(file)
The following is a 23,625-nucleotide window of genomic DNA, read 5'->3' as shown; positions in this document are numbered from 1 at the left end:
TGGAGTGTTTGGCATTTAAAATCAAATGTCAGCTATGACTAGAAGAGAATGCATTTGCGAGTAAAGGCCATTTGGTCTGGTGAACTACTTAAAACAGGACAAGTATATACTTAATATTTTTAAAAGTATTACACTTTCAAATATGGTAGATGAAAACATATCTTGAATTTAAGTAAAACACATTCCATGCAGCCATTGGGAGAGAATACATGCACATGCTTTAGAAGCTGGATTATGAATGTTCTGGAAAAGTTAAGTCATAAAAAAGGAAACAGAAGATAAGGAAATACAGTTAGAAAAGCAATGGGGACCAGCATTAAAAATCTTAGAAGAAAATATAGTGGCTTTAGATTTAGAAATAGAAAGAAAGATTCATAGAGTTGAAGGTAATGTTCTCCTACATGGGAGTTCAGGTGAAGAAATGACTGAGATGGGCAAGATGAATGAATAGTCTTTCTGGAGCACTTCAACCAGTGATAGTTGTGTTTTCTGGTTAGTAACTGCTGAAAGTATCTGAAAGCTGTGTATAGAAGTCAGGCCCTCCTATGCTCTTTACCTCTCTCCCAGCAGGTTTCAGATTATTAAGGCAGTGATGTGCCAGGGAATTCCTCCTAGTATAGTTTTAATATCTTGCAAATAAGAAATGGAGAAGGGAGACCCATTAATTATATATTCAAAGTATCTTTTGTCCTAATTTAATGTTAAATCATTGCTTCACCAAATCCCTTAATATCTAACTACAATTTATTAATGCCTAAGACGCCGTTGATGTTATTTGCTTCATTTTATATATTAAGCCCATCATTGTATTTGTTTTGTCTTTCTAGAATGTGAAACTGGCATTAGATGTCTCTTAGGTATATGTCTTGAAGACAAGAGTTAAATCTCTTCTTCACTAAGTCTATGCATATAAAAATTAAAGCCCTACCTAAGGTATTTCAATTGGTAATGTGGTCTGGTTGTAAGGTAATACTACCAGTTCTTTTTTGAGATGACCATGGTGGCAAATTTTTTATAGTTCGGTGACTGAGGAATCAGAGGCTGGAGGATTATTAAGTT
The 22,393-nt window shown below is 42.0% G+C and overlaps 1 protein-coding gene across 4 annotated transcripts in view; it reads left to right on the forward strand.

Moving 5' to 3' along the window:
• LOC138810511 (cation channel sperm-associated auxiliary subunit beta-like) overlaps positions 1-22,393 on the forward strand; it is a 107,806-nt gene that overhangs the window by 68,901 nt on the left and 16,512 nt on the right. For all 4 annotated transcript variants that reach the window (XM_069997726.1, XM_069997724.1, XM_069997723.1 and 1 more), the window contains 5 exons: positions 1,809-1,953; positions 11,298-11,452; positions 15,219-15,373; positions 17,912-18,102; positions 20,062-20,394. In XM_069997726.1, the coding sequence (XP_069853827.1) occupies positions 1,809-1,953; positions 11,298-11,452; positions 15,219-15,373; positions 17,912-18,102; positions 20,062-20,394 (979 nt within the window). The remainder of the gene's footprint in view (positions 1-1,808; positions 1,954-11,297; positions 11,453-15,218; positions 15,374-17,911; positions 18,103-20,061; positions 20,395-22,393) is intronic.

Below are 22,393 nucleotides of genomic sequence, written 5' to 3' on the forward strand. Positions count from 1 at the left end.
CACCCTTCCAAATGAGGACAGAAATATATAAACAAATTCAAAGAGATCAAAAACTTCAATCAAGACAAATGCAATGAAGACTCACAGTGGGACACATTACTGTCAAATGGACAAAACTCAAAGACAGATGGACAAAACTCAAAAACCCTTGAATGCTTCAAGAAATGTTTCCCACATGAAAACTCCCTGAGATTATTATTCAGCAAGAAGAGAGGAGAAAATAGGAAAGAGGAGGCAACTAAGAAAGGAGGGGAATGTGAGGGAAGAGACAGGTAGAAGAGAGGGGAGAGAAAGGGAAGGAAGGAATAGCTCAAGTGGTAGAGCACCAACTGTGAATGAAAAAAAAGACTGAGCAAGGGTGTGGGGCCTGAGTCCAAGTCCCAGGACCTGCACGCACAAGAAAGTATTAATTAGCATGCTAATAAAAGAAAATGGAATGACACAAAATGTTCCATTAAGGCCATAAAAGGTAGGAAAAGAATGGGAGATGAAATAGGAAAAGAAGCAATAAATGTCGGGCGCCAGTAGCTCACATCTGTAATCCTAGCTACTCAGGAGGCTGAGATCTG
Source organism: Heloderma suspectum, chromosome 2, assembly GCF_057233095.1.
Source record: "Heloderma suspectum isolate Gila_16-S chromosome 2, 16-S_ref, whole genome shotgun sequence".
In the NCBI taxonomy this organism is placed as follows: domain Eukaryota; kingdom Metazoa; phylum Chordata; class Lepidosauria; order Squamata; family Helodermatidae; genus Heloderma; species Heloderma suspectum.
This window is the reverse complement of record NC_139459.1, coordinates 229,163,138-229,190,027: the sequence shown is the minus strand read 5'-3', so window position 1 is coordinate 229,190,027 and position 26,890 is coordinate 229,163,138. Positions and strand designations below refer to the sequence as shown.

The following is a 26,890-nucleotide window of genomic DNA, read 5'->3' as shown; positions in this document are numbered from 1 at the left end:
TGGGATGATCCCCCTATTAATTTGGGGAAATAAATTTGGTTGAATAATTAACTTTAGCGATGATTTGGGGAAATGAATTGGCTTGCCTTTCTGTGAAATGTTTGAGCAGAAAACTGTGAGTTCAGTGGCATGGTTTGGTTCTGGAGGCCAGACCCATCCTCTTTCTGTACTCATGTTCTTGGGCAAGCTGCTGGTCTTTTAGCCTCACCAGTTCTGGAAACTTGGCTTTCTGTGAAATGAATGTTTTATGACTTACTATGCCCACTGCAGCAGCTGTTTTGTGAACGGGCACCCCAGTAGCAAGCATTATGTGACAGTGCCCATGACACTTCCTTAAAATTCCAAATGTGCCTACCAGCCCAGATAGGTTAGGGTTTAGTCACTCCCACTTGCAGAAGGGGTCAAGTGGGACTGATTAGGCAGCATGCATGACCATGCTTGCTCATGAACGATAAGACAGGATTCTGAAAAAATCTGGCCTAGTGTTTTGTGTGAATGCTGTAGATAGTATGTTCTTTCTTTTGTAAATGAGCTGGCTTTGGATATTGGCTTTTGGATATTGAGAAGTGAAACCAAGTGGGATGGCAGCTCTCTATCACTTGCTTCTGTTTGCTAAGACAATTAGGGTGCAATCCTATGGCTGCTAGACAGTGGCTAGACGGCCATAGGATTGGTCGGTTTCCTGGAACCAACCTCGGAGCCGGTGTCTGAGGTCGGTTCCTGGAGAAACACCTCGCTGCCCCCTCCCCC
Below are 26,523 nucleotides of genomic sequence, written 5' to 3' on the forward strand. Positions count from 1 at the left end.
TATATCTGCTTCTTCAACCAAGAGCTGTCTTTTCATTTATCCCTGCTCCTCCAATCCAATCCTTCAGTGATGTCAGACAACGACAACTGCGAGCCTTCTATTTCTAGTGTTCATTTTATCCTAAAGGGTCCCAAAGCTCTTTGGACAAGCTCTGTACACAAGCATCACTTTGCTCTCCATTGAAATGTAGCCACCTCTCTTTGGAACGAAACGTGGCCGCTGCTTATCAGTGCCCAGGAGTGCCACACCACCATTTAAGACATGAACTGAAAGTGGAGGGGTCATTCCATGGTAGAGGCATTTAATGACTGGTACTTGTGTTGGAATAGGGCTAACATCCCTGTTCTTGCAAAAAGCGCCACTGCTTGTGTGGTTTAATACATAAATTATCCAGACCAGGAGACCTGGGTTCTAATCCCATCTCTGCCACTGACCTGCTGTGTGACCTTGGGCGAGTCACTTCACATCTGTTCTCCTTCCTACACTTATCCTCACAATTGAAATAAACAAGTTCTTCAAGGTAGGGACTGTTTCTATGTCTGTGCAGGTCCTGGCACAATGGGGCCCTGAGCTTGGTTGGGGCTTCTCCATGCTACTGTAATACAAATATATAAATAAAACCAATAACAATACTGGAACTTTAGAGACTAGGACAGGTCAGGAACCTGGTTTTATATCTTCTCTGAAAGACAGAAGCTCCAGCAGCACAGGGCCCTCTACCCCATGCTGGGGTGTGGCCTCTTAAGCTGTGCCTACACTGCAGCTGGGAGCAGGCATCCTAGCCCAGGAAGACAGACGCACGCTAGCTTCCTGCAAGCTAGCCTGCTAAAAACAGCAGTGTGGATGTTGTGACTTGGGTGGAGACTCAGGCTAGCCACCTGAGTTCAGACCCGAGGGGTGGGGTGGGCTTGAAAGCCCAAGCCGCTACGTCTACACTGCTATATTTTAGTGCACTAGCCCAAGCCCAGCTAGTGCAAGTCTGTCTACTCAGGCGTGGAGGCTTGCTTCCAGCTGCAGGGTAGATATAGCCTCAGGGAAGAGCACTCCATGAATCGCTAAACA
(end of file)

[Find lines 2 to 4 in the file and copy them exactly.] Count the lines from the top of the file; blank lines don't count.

TGGAGTGTTTGGCATTTAAAATCAAATGTCAGCTATGACTAGAAGAGAATGCATTTGCGAGTAAAGGCCATTTGGTCTGGTGAACTACTTAAAACAGGACAAGTATATACTTAATATTTTTAAAAGTATTACACTTTCAAATATGGTAGATGAAAACATATCTTGAATTTAAGTAAAACACATTCCATGCAGCCATTGGGAGAGAATACATGCACATGCTTTAGAAGCTGGATTATGAATGTTCTGGAAAAGTTAAGTCATAAAAAAGGAAACAGAAGATAAGGAAATACAGTTAGAAAAGCAATGGGGACCAGCATTAAAAATCTTAGAAGAAAATATAGTGGCTTTAGATTTAGAAATAGAAAGAAAGATTCATAGAGTTGAAGGTAATGTTCTCCTACATGGGAGTTCAGGTGAAGAAATGACTGAGATGGGCAAGATGAATGAATAGTCTTTCTGGAGCACTTCAACCAGTGATAGTTGTGTTTTCTGGTTAGTAACTGCTGAAAGTATCTGAAAGCTGTGTATAGAAGTCAGGCCCTCCTATGCTCTTTACCTCTCTCCCAGCAGGTTTCAGATTATTAAGGCAGTGATGTGCCAGGGAATTCCTCCTAGTATAGTTTTAATATCTTGCAAATAAGAAATGGAGAAGGGAGACCCATTAATTATATATTCAAAGTATCTTTTGTCCTAATTTAATGTTAAATCATTGCTTCACCAAATCCCTTAATATCTAACTACAATTTATTAATGCCTAAGACGCCGTTGATGTTATTTGCTTCATTTTATATATTAAGCCCATCATTGTATTTGTTTTGTCTTTCTAGAATGTGAAACTGGCATTAGATGTCTCTTAGGTATATGTCTTGAAGACAAGAGTTAAATCTCTTCTTCACTAAGTCTATGCATATAAAAATTAAAGCCCTACCTAAGGTATTTCAATTGGTAATGTGGTCTGGTTGTAAGGTAATACTACCAGTTCTTTTTTGAGATGACCATGGTGGCAAATTTTTTATAGTTCGGTGACTGAGGAATCAGAGGCTGGAGGATTATTAAGTT
The 22,393-nt window shown below is 42.0% G+C and overlaps 1 protein-coding gene across 4 annotated transcripts in view; it reads left to right on the forward strand.

Moving 5' to 3' along the window: